Tangible and Intangible Information in Emerging Markets

56 Pages Posted: 22 Sep 2017 Last revised: 29 Oct 2017

Date Written: October 21, 2017

Abstract

High book-to-market stocks earn higher average returns than low book-to-market stocks. This result has been verified using stock returns from the U.S., developed, and emerging markets. Why B/M explains expected returns is still an open question. In this paper, we use stock returns representing twenty-five emerging markets to differentiate between competing theories. Our results differ from papers studying the U.S. stock market. For emerging markets, the component of book-to-market that is related to tangible information (past accounting performance) is significantly related to expected returns while the component related to intangible information is not. Our evidence is consistent across emerging market regions, across size groups, and across subperiods. We attempt to differentiate between overreaction and risk explanations for the B/M effect. We find some evidence to support overreaction but find no support for the risk explanation.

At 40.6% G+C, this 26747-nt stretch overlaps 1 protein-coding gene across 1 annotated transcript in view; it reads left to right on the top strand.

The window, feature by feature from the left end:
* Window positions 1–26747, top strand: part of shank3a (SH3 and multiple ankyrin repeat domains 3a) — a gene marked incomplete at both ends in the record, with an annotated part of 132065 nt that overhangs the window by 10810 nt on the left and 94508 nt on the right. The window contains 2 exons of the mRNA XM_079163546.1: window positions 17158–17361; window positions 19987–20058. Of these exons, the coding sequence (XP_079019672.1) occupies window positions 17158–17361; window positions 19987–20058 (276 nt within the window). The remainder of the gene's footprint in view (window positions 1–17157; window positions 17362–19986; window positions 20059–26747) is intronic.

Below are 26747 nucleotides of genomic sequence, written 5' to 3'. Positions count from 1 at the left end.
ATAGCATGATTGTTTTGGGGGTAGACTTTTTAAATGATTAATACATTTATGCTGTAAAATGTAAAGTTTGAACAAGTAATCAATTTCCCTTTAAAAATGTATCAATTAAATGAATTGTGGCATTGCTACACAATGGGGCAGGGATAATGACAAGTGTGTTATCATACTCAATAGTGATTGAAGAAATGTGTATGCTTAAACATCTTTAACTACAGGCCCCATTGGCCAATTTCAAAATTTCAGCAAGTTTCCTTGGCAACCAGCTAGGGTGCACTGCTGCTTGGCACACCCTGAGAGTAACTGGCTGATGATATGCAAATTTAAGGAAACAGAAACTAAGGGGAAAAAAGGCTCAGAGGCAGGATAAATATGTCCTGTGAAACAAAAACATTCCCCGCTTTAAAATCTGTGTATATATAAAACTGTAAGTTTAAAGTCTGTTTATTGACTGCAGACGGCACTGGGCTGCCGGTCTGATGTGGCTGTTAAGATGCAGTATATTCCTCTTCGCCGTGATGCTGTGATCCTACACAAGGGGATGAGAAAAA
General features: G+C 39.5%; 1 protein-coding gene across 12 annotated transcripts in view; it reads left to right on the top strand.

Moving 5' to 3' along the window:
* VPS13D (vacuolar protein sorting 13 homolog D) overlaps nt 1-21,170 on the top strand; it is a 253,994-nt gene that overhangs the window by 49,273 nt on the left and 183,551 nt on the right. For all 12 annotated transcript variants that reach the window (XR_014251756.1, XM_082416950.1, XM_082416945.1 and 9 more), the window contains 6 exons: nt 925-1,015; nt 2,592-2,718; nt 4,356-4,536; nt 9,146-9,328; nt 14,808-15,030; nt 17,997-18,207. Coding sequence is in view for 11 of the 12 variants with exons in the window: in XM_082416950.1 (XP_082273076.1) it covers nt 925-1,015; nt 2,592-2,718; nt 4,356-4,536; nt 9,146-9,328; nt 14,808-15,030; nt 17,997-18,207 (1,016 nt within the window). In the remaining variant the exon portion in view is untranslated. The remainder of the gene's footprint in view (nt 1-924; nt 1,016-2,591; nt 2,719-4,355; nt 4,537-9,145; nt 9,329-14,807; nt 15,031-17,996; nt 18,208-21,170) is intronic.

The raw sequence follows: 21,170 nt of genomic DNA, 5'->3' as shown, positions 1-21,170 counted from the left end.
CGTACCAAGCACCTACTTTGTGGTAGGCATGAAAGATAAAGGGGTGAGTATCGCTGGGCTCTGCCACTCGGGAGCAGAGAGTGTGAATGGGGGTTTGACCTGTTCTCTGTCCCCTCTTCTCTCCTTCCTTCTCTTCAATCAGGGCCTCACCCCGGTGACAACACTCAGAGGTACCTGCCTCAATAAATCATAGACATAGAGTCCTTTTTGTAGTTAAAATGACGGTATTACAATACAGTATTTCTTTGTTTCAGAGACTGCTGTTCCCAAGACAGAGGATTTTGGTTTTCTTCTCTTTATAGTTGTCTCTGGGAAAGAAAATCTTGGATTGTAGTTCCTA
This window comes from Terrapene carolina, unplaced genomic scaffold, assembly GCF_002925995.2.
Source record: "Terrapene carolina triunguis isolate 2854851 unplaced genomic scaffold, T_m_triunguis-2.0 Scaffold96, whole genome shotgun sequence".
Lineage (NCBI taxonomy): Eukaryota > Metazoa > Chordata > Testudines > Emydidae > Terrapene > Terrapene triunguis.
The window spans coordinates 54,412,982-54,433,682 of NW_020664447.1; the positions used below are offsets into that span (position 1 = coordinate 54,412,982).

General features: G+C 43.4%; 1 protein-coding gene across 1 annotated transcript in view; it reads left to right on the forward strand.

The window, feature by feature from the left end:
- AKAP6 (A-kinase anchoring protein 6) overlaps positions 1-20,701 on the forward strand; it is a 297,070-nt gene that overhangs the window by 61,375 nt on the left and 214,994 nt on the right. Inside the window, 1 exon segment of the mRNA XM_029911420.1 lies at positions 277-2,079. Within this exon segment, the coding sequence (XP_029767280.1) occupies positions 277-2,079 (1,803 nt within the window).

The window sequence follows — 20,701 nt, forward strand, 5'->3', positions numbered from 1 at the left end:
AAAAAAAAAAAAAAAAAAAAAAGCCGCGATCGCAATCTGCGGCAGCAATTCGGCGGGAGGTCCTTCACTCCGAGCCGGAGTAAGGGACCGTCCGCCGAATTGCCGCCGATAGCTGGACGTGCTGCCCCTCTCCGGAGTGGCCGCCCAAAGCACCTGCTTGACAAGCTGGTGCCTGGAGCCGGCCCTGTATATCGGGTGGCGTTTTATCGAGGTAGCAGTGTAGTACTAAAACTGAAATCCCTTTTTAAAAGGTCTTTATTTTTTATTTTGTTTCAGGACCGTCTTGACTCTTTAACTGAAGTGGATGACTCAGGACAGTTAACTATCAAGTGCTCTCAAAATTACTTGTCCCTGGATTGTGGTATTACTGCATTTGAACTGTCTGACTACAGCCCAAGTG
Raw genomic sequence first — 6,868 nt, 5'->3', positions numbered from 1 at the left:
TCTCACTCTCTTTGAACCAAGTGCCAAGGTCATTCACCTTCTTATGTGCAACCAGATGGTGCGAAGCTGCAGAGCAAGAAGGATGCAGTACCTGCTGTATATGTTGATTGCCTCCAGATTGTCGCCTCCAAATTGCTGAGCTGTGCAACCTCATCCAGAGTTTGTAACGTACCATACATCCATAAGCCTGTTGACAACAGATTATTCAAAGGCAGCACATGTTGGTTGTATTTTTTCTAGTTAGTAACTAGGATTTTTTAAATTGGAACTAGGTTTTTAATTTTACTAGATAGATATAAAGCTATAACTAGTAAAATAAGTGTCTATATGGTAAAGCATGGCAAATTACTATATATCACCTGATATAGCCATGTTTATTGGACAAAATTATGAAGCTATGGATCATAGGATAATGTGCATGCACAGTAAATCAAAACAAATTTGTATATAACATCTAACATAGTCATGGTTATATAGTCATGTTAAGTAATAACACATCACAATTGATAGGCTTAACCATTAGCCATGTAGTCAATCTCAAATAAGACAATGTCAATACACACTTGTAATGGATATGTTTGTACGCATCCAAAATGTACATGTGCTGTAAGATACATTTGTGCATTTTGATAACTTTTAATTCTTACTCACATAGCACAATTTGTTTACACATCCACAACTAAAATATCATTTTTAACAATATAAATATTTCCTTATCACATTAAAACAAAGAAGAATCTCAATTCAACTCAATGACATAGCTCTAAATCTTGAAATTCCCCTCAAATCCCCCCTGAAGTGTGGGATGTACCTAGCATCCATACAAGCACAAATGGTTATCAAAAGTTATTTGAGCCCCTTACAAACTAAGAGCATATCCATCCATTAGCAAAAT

Keywords: Book-to-market decomposition, Value effect, Emerging markets, Tangible information, Intangible information, Overreaction

JEL Classification: F20, F21, F30, G10, G11, G12, G15

Suggested Citation

Blackburn, Douglas W. and Cakici, Nusret, Tangible and Intangible Information in Emerging Markets (October 21, 2017). Available at SSRN: https://ssrn.com/abstract=3040890 or http://dx.doi.org/10.2139/ssrn.3040890

Douglas W. Blackburn (Contact Author)

JP Morgan Chase ( email )

New York, NY
United States

Nusret Cakici

Fordham University ( email )

Fordham University
Graduate School of Business
New York, NY 10023
United States
2126366776 (Phone)

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